Abstract: This study estimates the fiscal consequences of receiving refugees, over the refugees’ lifetime. It uses data from Sweden in 2015, and the calculations account for refugees’ age, years since immigration, and country of origin. The estimated average annual fiscal net contribution over the lifetime of the average refugee (58 years) ranges from –12 per cent of GDP per capita for refugees from the countries of origin for which labor market performance has historically been the strongest, to –22 per cent for those for which it has been the weakest. The estimates imply that if the European Union received all refugees currently in Asia and Africa, the implied average annual fiscal cost over the same time span would be at most 0.6 per cent of GDP.
    Keywords: refugees; immigration; public finances
    JEL: F22 H20 H50 J61
    Date: 2019–02
  23. By: Ryan, Ellen (Central Bank of Ireland); Whelan, Karl (Central Bank of Ireland)
    Abstract: We use a bank-level data set to examine the behaviour of central bank reserves in the euro area banking system over the course of the ECB QE programme. Previous research on QE has generally paid little attention to the role of reserve dynamics within the banking system and some have assumed that the system passively absorbs additional reserves generated by asset purchases. However, with a negative deposit rate in place throughout the sample we study, euro area banks have had a disincentive to hold excess reserves and thus could wish to treat them as a “hot potato” that is preferably passed on to other banks. We find evidence for this hot potato effect, reporting substantial month-to-month churn in bank reserves as well as evidence that banks are responding to high reserve balances by pushing them off their balance sheets. Unlike in the traditional money multiplier model, where excess reserves are used in loan creation, banks appear to be primarily managing reserves through debt security purchases. As such, this hot potato effect seems likely to have had an effect on European bond yields that is distinct from the portfolio rebalancing effect emphasised in the QE literature thus far.
    Date: 2019–01
  24. By: Ryan, Ellen; Whelan, Karl
    Abstract: We use a bank-level data set to examine the behaviour of central bank reserves in the euro area banking system over the course of the ECB QE programme. Previous research on QE has generally paid little attention to the role of reserve dynamics within the banking system and some have assumed that the system passively absorbs additional reserves generated by asset purchases. However, with a negative deposit rate in place throughout the sample we study, euro area banks have had a disincentive to hold excess reserves and thus could wish to treat them as a "hot potato" that is preferably passed on to other banks. We find evidence for this hot potato effect, reporting substantial month-to-month churn in bank reserves as well as evidence that banks are responding to high reserve balances by pushing them off their balance sheets. Unlike in the traditional money multiplier model, where excess reserves are used in loan creation, banks appear to be primarily managing reserves through debt security purchases. As such, this hot potato effect seems likely to have had an effect on European bond yields that is distinct from the portfolio rebalancing effect emphasised in the QE literature thus far.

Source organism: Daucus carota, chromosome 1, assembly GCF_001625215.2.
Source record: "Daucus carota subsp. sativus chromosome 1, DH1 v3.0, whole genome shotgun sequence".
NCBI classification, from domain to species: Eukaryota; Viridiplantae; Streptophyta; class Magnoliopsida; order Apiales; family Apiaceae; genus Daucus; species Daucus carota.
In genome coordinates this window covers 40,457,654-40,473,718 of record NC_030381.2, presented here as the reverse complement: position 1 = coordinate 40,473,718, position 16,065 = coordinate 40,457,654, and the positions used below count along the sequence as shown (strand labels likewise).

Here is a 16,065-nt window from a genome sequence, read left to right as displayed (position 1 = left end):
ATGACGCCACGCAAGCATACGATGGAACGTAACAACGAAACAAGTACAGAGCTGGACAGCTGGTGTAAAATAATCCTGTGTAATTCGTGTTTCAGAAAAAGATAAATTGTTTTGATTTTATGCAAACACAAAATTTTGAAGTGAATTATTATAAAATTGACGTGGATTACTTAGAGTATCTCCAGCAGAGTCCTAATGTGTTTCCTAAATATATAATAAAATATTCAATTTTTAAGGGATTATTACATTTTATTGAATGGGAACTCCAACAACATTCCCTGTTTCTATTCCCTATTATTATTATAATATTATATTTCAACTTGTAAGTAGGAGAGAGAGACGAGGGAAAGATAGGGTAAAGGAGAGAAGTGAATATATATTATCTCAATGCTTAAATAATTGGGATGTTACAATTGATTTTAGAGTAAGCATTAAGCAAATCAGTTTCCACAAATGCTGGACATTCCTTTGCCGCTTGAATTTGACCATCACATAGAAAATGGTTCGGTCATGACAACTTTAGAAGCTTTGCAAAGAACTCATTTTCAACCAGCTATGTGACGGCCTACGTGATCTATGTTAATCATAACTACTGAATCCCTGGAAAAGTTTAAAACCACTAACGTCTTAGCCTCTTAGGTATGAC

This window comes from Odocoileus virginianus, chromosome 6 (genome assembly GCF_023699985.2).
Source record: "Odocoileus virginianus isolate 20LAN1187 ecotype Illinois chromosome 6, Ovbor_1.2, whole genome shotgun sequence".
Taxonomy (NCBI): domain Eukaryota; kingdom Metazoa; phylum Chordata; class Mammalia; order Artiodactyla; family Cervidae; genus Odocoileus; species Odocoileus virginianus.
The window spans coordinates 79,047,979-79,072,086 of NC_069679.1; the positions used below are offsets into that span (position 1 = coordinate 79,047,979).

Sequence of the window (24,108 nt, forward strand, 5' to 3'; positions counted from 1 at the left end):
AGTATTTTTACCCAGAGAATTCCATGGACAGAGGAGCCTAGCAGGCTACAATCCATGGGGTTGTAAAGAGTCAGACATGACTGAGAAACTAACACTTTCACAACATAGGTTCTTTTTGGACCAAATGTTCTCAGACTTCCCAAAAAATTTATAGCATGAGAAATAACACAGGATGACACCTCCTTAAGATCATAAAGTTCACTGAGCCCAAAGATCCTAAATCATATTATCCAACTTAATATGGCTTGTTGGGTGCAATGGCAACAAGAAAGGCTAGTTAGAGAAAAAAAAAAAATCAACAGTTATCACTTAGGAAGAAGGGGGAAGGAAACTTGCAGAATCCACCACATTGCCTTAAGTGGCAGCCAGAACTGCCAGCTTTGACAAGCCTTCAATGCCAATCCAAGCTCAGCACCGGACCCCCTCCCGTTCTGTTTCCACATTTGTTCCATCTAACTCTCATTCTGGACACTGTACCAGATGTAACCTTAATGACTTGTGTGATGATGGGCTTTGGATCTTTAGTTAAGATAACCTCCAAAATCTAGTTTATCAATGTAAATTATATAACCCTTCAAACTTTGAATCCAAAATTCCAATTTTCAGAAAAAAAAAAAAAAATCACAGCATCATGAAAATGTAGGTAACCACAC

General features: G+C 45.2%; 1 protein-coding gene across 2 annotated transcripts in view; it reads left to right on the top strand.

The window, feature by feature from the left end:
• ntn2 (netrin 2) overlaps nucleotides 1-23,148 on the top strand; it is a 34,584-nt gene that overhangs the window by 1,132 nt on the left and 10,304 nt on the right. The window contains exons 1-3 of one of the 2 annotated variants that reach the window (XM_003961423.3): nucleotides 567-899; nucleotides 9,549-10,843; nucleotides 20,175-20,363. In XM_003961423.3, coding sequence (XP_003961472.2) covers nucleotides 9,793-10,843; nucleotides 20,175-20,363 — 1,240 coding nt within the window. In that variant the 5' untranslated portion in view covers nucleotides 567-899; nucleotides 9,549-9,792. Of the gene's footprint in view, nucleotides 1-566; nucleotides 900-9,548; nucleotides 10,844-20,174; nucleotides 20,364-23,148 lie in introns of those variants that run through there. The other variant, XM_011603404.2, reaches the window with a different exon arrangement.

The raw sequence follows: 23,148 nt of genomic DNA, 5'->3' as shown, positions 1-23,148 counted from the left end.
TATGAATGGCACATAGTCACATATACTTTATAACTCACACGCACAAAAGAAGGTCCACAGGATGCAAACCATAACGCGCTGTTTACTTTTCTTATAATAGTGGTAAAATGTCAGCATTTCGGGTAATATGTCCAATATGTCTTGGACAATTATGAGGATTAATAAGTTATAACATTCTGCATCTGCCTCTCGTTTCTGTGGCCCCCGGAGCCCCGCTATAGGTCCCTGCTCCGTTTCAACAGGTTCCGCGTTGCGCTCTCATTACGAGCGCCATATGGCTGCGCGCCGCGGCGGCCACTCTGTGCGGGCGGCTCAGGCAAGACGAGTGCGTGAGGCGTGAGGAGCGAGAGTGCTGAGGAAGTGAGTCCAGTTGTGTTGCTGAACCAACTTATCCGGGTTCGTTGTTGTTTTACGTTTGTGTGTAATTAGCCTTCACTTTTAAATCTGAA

Keywords: central banks; Quantitative easing; Reserves
    JEL: E4 E5 G21
    Date: 2019–02
  25. By: Amzallag, Adrien; Calza, Alessandro; Georgarakos, Dimitris; Sousa, João
    Abstract: Do negative policy rates hinder banks’ transmission of monetary policy? To answer this question, we examine the behaviour of Italian mortgage lenders using a novel loan-level dataset. When policy rates turn negative, banks with higher ratios of retail overnight deposits to total assets charge more on new fixed rate mortgages. This suggests that the funding structure of banks may matter for the transmission of negative policy rates, especially for long-maturity illiquid assets. Nevertheless, the aggregate economic implications for households are small, suggesting that concerns about inefficient monetary policy transmission to households under modestly negative rates are likely overstated. JEL Classification: E40, E52, E58, G21
    Keywords: bank lending, monetary policy, mortgages, negative interest rates
    Date: 2019–02
  26. By: Stefan Hohberger; Romanos Priftis; Lukas Vogel
    Abstract: This paper compares the distributional effects of conventional monetary policy and quantitative easing (QE) within an estimated open-economy DSGE model of the euro area. The model includes two groups of households: (i) wealthier households, who own financial assets and can smooth consumption over time, and (ii) poorer households, who only receive labor and transfer income and live “hand to mouth.” We compare the impact of policy shocks on constructed measures of income and wealth inequality (net disposable income, net asset position, and relative per-capita income). Except for the short term, expansionary conventional policy and QE shocks tend to mitigate income and wealth inequality between the two population groups.
    Keywords: Economic models; Interest rates; Monetary Policy; Transmission of monetary policy